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Victoria Day cottagers, campers and pet owners, beware.

WATCH: Hundreds of ticks swarm hikers on Canadian trail

The official Summer 2017 Forecast drops on Tuesday, May 23. Check back for a complete look at what the next 3 months have in store.

Leeanna McLean
Digital Reporter

Friday, May 19, 2017, 7:53 PM - Tick season is here and in some parts of the country the tiny arachnids are showing up in droves.

Karis Penner of St-Pierre-Jolys, Man., was rudely interrupted by the blood-suckers while hiking along the Mantario Trail with her husband and two friends last weekend. The group stopped every 10 to 15 minutes for a drink of water or a snack and during every break, they would find about 20 ticks, according to CBC.

In total, Penner estimates the group encountered about 400 ticks during their hike, the news agency reports.

"The ones that were actually stuck to our skin was way less just because we were checking so much, but off our clothing -- I mean, easily 400 off our clothing," she told CBC.

RELATED: Tips and tricks to prevent ticks

The Mantario Trail in southeastern Manitoba is located within Whiteshell Provincial Park. It's bordered by Ontario and runs 63 kilometres long.

The ticks buried themselves inside pant legs, down under shirt collars and behind ears, according to Penner.

While everyone in the group received bites from the ticks, Penner said she wasn't too concerned about Lyme Disease as they checked each other frequently to ensure ticks were not latching on for too long, CBC reports.

Image courtesy: Jerry Kirkhart -- Flickr -- Tick that can cause Lyme disease

The experienced hiker told CBC that she has never seen ticks this bad in all of her backcountry trips.

"We were just overwhelmed. We were taking them off as much as we could," she told the news agency. "After we washed in the evening and put clean clothes on, still they were on us."

"Even now, I still touch my hair. I feel a little crawly thing on my skin -- I'm still checking today. You still think they're on you."

According to Manitoba Health, 62 cases of Lyme Disease were reported in 2016. Of those cases, 22 were confirmed.

"In Manitoba, there are several species of ticks but only one species, Ixodes scapularis, is responsible for spreading tick-borne diseases to humans," the Manitoba Health website reads. "This tick is more commonly known as the deer tick or the blacklegged tick. Other tick species, such as the more common wood tick, are not effective vectors of disease causing agents in Manitoba."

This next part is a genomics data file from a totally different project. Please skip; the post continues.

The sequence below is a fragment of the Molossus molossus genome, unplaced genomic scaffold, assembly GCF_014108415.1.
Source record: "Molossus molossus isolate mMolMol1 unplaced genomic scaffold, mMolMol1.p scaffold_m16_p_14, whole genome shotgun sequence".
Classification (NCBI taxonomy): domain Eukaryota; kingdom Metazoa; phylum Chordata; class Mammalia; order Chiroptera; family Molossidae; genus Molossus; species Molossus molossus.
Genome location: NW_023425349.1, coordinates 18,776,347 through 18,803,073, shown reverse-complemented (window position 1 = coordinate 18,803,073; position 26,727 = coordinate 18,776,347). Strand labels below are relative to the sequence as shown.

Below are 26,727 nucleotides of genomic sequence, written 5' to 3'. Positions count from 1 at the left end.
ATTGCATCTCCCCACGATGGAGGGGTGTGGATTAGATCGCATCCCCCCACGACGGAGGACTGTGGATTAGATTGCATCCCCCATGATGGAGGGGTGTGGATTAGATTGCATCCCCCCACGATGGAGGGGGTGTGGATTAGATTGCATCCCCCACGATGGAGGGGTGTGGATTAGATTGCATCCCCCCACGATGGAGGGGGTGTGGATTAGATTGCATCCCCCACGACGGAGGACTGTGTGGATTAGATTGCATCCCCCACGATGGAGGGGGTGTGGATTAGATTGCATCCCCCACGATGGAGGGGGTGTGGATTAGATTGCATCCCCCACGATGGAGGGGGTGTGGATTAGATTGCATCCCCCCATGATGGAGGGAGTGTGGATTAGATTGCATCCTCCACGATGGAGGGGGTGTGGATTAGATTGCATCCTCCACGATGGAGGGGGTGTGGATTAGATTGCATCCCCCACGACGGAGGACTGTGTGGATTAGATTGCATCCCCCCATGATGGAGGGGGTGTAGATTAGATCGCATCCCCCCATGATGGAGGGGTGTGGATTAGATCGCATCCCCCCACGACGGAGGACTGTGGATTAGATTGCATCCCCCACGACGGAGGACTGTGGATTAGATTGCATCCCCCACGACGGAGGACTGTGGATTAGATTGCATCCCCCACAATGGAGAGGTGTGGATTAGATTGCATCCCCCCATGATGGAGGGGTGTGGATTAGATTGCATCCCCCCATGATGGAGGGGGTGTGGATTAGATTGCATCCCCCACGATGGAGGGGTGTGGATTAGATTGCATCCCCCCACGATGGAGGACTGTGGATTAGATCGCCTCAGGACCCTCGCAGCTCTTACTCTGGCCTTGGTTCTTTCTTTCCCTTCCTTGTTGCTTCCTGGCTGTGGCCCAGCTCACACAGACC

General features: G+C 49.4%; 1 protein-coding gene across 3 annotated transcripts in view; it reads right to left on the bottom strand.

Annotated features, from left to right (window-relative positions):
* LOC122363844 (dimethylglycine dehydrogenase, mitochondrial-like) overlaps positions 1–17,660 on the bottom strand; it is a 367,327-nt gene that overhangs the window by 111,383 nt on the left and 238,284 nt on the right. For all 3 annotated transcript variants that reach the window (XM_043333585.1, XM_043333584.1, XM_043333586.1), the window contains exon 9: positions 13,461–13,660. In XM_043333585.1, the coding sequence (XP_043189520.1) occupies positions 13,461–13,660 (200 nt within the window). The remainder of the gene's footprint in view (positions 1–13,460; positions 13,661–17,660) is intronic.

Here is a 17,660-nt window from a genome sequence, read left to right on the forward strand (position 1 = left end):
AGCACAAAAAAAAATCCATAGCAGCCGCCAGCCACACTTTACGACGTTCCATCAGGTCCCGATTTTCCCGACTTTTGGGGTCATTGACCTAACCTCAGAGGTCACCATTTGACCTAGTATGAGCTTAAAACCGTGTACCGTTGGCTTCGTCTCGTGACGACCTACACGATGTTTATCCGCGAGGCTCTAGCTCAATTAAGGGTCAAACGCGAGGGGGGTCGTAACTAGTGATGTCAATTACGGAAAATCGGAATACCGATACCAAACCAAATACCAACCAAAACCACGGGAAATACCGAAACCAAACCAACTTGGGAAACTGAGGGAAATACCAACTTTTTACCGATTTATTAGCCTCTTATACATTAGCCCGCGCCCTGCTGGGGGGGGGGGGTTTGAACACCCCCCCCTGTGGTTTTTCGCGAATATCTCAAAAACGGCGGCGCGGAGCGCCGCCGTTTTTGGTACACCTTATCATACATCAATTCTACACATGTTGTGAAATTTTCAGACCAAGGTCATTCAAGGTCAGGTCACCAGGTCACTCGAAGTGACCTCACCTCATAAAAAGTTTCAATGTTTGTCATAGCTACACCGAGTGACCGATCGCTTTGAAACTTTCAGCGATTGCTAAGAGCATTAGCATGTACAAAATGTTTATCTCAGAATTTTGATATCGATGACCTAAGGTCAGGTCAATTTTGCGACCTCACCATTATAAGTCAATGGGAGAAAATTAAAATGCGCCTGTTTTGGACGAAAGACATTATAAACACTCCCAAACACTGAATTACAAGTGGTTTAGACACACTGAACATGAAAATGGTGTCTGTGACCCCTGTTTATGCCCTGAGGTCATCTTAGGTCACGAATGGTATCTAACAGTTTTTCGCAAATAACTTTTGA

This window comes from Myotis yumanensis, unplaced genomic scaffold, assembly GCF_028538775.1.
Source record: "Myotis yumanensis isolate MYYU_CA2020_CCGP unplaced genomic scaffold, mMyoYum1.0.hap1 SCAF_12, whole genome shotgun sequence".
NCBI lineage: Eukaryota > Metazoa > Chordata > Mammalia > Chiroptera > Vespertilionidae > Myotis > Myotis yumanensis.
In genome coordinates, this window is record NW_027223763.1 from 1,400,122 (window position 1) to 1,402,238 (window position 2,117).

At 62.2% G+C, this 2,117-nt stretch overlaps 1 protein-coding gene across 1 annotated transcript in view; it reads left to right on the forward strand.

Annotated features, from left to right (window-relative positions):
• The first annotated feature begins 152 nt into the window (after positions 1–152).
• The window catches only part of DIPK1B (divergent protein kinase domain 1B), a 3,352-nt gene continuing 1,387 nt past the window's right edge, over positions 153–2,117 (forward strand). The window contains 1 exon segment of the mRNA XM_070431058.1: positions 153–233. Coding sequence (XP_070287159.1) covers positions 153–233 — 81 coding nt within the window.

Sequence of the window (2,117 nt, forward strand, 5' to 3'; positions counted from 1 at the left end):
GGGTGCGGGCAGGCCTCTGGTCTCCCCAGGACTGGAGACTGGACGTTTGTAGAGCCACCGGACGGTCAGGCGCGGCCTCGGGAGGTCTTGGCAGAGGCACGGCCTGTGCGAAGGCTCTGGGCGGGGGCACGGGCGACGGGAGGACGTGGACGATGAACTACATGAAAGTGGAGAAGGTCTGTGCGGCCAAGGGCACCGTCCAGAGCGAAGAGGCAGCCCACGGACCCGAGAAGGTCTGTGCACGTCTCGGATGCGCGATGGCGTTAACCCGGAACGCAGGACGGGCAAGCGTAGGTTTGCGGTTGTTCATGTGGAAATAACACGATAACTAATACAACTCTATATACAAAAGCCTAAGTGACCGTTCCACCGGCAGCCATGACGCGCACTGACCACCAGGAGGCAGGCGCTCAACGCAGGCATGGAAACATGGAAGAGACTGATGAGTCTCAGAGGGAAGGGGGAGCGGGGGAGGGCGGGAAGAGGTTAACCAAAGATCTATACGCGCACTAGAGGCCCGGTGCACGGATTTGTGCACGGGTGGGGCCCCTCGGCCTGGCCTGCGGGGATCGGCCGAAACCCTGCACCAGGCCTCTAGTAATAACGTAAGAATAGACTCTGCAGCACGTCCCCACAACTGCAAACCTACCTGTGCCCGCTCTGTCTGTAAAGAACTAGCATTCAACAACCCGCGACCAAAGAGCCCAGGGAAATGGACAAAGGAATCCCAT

Other than Lyme Disease, other tick-borne diseases found in Manitoba include Anaplasmosis and Babesiosis.

RELATED: Living with lyme disease, Ontario woman's first-hand experience

It can take three days to one month for symptoms of Lyme Disease to occur. It can be successfully treated with antibiotics.


  • The disease is a serious illness and symptoms can include fatigue, fever, headaches and skin rash.
  • Due to the minuscule size, bites are mainly painless and can go unnoticed until symptoms set in.
  • Tick bites often resemble a 'bull's eye'; a red bite mark surrounded by rings of red, swollen skin.
  • If left untreated, Lyme disease symptoms could progress to cardiac symptoms such as heart palpitations, arthritic symptoms, extreme fatigue, general weakness and central and peripheral nervous system disorders.

Preventative measures

  • Wear pants and long-sleeved shirts.
  • Pull socks over pant legs when walking through tall grass.
  • Use insect repellent containing DEET or Icaridin.
  • Wear light colours so ticks are easily visible.
  • Conduct "full body" tick check daily on yourself, your children and pets.

Spot a tick?

  • Remove tick immediately using fine-tipped tweezers, or tick twisters for pets. 
  • Do not squeeze the body as this can accidentally let Lyme disease bacteria into the body.
  • Do not put anything on the tick or try to burn it as this may also lead to the tick releasing bacteria into the bite area.
  • Clean the bit area with soap and water.

SOURCE: CBC | Manitoba Health 

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